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Issue #19

FAMILIES LIVING IN A BALANCE BETWEEN RENOVATED AND NEW BUILD HOUSES

Multi-Family

Soon after Rotterdam, Netherlands, entered the 21st century, many families left the city to move to other places. At the same time, Woonstad housing corporation faced the issue of how to tackle substandard housing in Crooswijk, a neighbourhood in the inner city area of Rotterdam. The solution resulted in a new urban development plan, which carefully considered demolition/new buildings and renovation.
Street view (before renovation), Nieuw Crooswijk, Brink architectuur, JSA Architecten, De Zwarte Hond, Geurst & Schulze architects, NL architects, Drost + van Veen © Ruud Peijnenburg
Before renovation
Exterior, Nieuw Crooswijk, Brink architectuur, JSA Architecten, De Zwarte Hond, Geurst & Schulze architects, NL architects, Drost + van Veen © Ruud Peijnenburg
© Ruud Peijnenburg
Exterior, Nieuw Crooswijk, Brink architectuur, JSA Architecten, De Zwarte Hond, Geurst & Schulze architects, NL architects, Drost + van Veen © Ruud Peijnenburg
© Ruud Peijnenburg
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Exterior, Nieuw Crooswijk, Brink architectuur, JSA Architecten, De Zwarte Hond, Geurst & Schulze architects, NL architects, Drost + van Veen © Ruud Peijnenburg
© Ruud Peijnenburg

FAMILIES LIVING IN A BALANCE BETWEEN RENOVATED AND NEW BUILD HOUSES

Multi-Family

Soon after Rotterdam, Netherlands, entered the 21st century, many families left the city to move to other places. At the same time, Woonstad housing corporation faced the issue of how to tackle substandard housing in Crooswijk, a neighbourhood in the inner city area of Rotterdam. The solution resulted in a new urban development plan, which carefully considered demolition/new buildings and renovation.

Most of the houses in Crooswijk were replaced. This was unavoidable, as the original houses were entirely substandard. Improving housing quality was the main reason for opting for demolition.

However, some of the houses were retained. “Put simply, those houses were of far better quality than those which were scheduled for demolition”, explains Ahaloui – project developer at Heijmans Vastgoed. The houses have been visually upgraded and a better infrastructure has been created, so that they can be rented out in the coming years.

Street view (before renovation), Nieuw Crooswijk, Brink architectuur, JSA Architecten, De Zwarte Hond, Geurst & Schulze architects, NL architects, Drost + van Veen © Ruud Peijnenburg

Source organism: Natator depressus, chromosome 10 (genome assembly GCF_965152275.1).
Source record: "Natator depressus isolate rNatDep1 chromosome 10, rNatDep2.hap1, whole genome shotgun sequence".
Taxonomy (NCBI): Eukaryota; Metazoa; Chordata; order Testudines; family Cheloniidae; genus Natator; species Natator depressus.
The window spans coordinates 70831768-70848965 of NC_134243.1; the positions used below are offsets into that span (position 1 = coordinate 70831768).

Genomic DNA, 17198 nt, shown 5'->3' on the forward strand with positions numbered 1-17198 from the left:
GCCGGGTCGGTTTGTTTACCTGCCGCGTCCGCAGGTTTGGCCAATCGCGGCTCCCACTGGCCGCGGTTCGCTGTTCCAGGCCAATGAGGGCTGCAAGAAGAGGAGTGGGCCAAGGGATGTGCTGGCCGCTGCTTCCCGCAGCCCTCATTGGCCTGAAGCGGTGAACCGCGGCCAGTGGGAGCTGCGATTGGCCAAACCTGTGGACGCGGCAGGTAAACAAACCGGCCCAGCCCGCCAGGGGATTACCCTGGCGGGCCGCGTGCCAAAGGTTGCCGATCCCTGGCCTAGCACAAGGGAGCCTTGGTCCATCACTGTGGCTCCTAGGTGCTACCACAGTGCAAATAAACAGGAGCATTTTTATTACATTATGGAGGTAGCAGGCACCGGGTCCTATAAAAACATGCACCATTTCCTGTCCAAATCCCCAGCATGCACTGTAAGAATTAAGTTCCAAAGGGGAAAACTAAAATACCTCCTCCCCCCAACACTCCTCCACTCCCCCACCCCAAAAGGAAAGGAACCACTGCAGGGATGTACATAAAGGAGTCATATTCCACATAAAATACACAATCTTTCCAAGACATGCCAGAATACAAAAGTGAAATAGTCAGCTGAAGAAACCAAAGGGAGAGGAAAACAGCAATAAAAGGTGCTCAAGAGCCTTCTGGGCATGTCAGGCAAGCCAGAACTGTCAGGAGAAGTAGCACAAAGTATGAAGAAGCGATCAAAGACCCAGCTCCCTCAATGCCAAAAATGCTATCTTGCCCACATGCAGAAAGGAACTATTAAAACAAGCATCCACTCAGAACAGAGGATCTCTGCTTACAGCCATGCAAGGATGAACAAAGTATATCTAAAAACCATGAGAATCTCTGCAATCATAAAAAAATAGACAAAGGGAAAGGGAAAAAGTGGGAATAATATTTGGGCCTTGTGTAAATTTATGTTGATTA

Before renovation

URBAN DEVELOPMENT AIMS

Something also had to change in the design of the neighbourhood. “It was a very introverted area, although it had many fantastic quality features”, says Van Zomeren – director of development at ERA Contour. “For example, there are many beautiful avenues, but you didn’t experience these when you arrived in the neighbourhood. The roads were largely paved, green space was lacking, and cars were everywhere. So, you see, there was great interest in changing the urban development structure, in order to experience the positive features of the neighbourhood”, says Van Zomeren.

The aim of the development was therefore very clear. “We had to develop a housing-for-life neighbourhood with highly differentiated houses”, says Van Zomeren. “A neighbourhood for families and those on the first rung of the property ladder.” In order to preserve the city of Rotterdam in the long term, it must be ensured that families can also settle within the Rotterdam ring. Nieuw Crooswijk lies within the popular inner city area but is also near the Rotte River and within walking distance of the Kralingse Plas, a leisure area, making it an ideal location for family homes.

 

Exterior, Nieuw Crooswijk, Brink architectuur, JSA Architecten, De Zwarte Hond, Geurst & Schulze architects, NL architects, Drost + van Veen © Ruud Peijnenburg
© Ruud Peijnenburg

A NOD TO THE ORIGINAL ARCHITECTURE

One of the development requirements, imposed upon the neighbourhood, was the brick architecture. Ahaloui explains: “Crooswijk was a pre-war neighbourhood characterised by its special brick architecture. Each house and flat is clearly identifiable by its special details, bay windows, special ball- shaped bricks and varied brickwork. These features were specified in the image quality plan right at the start.”

Street view, Nieuw Crooswijk, Brink architectuur, JSA Architecten, De Zwarte Hond, Geurst & Schulze architects, NL architects, Drost + van Veen © Ruud Peijnenburg
© Ruud Peijnenburg

MORE SPACE

In order to create more private areas within the neighbourhood, closed blocks of houses were used, such as the ones of- ten seen in 19th century developments. “These create a lovely division between the exterior and the extremely pleasant, tranquil interior where children can play in a safe environment. We also managed to resolve many of the parking needs within the blocks of houses, thus freeing up the roads”, says Van Zomeren. The appearance of the street was recreated with trees and public squares, creating a rich and vibrant streetscape.

Facts
  • Project name
    Nieuw Crooswijk, Rotterdam, the Netherlands
  • Architect
    Brink architectuur, JSA Architecten, De Zwarte Hond, Geurst & Schulze architects, NL architects, Drost + van Veen
  • Client
    Nieuw Crooswijk Development Group (OCNC), a collaboration between Heijmans Vastgoed and ERA Contour
  • Used products

    Terca Valencia hand-moulded ,Terca Bologna hand-moulded ,Both including custom made ballshaped bricks in the same colour

  • Year of completion
    in progress, to be completed 2018